In the beginning of my program, I often asked myself why did it take me so long to find AA? I’d become a bit envious and in awe when I’d hear that members were celebrating their 5, 10, 20, 30, 38. and more years of sobriety. I soon realized that because of my stubbornness and self-centeredness, it took me longer than others to accept that I had a problem.
When I came to AA, I learned about acceptance through the Serenity Prayer. Acceptance is key for me. I accepted that I was an alcoholic and could not manage my own life. I tried to control my drinking for at least 25 years, and I tried to control my kids, husband, and anyone else that appeared interested in what I had to say.
My sponsor told me that first I had to put the drink down – that was hard – but I was desperate and was willing to accept anything in order to stop. At this point, I was scared that I would not be able to stop. I shared this in my second meeting, and I heard you say. One day at a time. I thought One day? I don’t know if I can go one hour.
I accepted that there was no other way, and if I wanted what you had, I needed to try. As the fog began to lift and I began to work my program, I understood that acceptance was key for my sobriety. You are teaching me to accept the fact that I don’t have control over anyone or anything. Only God has all the power and control.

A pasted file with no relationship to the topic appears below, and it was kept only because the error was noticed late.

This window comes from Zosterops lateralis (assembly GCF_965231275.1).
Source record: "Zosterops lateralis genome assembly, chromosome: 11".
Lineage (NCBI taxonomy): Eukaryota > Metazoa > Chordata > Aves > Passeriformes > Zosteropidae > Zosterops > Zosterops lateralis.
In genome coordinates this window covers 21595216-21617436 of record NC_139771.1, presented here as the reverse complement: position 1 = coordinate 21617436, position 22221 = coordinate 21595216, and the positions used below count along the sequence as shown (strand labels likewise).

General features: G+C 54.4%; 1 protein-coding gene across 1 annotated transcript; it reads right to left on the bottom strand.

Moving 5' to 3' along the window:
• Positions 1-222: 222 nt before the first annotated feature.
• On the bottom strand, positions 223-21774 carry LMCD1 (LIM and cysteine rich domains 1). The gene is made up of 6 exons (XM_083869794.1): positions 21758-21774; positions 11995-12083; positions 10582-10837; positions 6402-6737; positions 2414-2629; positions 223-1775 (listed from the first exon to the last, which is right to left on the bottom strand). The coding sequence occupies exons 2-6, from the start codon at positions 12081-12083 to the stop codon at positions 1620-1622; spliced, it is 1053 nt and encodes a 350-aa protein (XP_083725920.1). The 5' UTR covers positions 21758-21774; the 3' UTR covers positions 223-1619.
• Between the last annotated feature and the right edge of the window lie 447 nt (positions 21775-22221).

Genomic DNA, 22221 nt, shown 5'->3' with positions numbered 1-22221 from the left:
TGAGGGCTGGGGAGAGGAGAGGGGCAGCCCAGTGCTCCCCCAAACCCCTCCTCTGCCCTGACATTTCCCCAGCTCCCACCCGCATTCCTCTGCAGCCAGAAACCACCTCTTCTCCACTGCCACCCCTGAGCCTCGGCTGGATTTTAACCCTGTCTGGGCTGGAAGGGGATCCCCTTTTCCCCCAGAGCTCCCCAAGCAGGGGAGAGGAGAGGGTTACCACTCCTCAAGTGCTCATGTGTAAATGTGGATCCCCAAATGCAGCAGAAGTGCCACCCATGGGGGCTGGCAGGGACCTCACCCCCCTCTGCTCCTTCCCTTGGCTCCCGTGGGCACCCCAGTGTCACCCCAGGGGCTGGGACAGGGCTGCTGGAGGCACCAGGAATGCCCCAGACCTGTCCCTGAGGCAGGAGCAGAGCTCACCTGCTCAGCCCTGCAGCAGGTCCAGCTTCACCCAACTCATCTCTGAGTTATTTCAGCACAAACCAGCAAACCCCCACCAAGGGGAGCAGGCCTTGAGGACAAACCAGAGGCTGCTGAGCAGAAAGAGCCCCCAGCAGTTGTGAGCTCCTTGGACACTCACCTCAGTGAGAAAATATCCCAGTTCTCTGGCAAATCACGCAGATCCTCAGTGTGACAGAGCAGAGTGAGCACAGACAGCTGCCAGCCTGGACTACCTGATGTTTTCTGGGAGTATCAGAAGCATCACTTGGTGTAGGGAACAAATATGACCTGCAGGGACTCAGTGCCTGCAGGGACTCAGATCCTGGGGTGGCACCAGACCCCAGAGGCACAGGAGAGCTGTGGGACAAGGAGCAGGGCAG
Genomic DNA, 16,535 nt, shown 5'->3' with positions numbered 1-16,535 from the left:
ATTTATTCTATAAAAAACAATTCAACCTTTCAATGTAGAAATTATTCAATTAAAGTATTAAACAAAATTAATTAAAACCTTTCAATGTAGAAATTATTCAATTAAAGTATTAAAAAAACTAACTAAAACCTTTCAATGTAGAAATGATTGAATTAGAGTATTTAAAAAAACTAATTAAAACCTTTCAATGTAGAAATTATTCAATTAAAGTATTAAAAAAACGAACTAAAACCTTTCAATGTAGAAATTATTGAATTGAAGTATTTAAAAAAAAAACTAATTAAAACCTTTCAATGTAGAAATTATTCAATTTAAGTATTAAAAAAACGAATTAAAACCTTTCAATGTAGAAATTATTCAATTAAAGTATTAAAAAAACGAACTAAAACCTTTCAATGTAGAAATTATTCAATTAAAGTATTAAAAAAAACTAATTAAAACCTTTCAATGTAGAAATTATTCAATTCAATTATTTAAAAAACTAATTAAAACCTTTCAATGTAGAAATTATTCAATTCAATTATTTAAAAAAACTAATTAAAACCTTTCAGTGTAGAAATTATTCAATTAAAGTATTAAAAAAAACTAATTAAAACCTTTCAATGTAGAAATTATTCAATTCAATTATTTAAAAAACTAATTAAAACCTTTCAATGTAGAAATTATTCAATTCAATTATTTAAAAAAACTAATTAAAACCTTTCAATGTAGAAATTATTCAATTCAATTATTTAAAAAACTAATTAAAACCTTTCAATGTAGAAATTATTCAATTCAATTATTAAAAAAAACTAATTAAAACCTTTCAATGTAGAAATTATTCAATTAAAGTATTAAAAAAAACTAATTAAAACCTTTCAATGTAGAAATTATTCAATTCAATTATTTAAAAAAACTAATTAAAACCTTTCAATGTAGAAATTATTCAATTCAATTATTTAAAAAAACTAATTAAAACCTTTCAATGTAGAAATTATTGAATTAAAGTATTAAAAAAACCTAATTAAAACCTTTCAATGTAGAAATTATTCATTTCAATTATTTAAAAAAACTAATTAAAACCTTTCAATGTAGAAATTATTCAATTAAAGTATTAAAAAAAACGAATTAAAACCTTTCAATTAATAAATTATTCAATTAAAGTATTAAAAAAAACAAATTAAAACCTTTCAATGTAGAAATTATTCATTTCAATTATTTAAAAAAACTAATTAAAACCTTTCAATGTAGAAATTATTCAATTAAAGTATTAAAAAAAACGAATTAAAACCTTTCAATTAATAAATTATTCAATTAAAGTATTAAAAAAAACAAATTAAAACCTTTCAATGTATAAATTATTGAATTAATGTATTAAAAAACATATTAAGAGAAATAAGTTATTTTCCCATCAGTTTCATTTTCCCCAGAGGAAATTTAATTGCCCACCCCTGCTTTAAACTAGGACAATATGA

I apply acceptance on whatever comes my way on a daily basis. The Serenity Prayer, my daily mass, and The Third and Seventh Step Prayers get me through those difficult moments and to live life on life’s terms.
Being accepting helps me keep peace of mind; my relationships have improved; and I am more positive and try to keep my side of the street clean. I claim spiritual progress rather than spiritual perfection.
Sisters in GROW, I feel blessed to have found you, Share this week on how you apply acceptance to your daily life, and you are free to share on any other topic of your choice.